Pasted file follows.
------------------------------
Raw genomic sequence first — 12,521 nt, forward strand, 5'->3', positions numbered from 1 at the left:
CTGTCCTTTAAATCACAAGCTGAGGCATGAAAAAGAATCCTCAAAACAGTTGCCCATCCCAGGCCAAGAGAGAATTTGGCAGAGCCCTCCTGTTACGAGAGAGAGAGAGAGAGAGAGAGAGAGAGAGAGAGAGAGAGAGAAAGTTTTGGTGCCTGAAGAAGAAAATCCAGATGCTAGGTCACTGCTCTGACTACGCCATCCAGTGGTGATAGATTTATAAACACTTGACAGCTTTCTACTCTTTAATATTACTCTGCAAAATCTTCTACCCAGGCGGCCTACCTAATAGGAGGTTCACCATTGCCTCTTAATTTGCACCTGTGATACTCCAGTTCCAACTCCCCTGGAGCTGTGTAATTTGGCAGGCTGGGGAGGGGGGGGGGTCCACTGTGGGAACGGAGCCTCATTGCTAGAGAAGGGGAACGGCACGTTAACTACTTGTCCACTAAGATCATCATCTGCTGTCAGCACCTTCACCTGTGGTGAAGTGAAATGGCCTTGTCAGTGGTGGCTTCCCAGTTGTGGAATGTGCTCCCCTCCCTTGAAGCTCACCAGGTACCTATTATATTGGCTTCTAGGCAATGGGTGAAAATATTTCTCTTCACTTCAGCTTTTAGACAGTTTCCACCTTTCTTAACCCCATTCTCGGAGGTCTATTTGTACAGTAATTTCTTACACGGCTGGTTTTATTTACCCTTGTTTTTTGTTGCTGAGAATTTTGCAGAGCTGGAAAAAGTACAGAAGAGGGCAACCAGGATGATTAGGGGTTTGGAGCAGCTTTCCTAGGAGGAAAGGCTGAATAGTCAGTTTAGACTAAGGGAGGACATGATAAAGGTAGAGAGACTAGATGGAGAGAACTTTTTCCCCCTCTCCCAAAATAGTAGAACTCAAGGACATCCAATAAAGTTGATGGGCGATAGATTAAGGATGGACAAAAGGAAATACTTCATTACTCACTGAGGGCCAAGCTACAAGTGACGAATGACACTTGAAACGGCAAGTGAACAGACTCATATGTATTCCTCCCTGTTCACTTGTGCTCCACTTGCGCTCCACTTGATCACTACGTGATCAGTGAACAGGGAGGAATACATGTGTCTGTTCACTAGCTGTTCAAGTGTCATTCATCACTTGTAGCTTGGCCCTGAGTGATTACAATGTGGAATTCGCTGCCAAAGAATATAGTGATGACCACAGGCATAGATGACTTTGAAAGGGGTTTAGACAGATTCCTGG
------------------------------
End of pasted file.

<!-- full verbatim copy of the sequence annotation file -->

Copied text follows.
Raw genomic sequence first — 12,521 nt, forward strand, 5'->3', positions numbered from 1 at the left:
CTGTCCTTTAAATCACAAGCTGAGGCATGAAAAAGAATCCTCAAAACAGTTGCCCATCCCAGGCCAAGAGAGAATTTGGCAGAGCCCTCCTGTTACGAGAGAGAGAGAGAGAGAGAGAGAGAGAGAGAGAGAGAGAGAGAAAGTTTTGGTGCCTGAAGAAGAAAATCCAGATGCTAGGTCACTGCTCTGACTACGCCATCCAGTGGTGATAGATTTATAAACACTTGACAGCTTTCTACTCTTTAATATTACTCTGCAAAATCTTCTACCCAGGCGGCCTACCTAATAGGAGGTTCACCATTGCCTCTTAATTTGCACCTGTGATACTCCAGTTCCAACTCCCCTGGAGCTGTGTAATTTGGCAGGCTGGGGAGGGGGGGGGGTCCACTGTGGGAACGGAGCCTCATTGCTAGAGAAGGGGAACGGCACGTTAACTACTTGTCCACTAAGATCATCATCTGCTGTCAGCACCTTCACCTGTGGTGAAGTGAAATGGCCTTGTCAGTGGTGGCTTCCCAGTTGTGGAATGTGCTCCCCTCCCTTGAAGCTCACCAGGTACCTATTATATTGGCTTCTAGGCAATGGGTGAAAATATTTCTCTTCACTTCAGCTTTTAGACAGTTTCCACCTTTCTTAACCCCATTCTCGGAGGTCTATTTGTACAGTAATTTCTTACACGGCTGGTTTTATTTACCCTTGTTTTTTGTTGCTGAGAATTTTGCAGAGCTGGAAAAAGTACAGAAGAGGGCAACCAGGATGATTAGGGGTTTGGAGCAGCTTTCCTAGGAGGAAAGGCTGAATAGTCAGTTTAGACTAAGGGAGGACATGATAAAGGTAGAGAGACTAGATGGAGAGAACTTTTTCCCCCTCTCCCAAAATAGTAGAACTCAAGGACATCCAATAAAGTTGATGGGCGATAGATTAAGGATGGACAAAAGGAAATACTTCATTACTCACTGAGGGCCAAGCTACAAGTGACGAATGACACTTGAAACGGCAAGTGAACAGACTCATATGTATTCCTCCCTGTTCACTTGTGCTCCACTTGCGCTCCACTTGATCACTACGTGATCAGTGAACAGGGAGGAATACATGTGTCTGTTCACTAGCTGTTCAAGTGTCATTCATCACTTGTAGCTTGGCCCTGAGTGATTACAATGTGGAATTCGCTGCCAAAGAATATAGTGATGACCACAGGCATAGATGACTTTGAAAGGGGTTTAGACAGATTCCTGG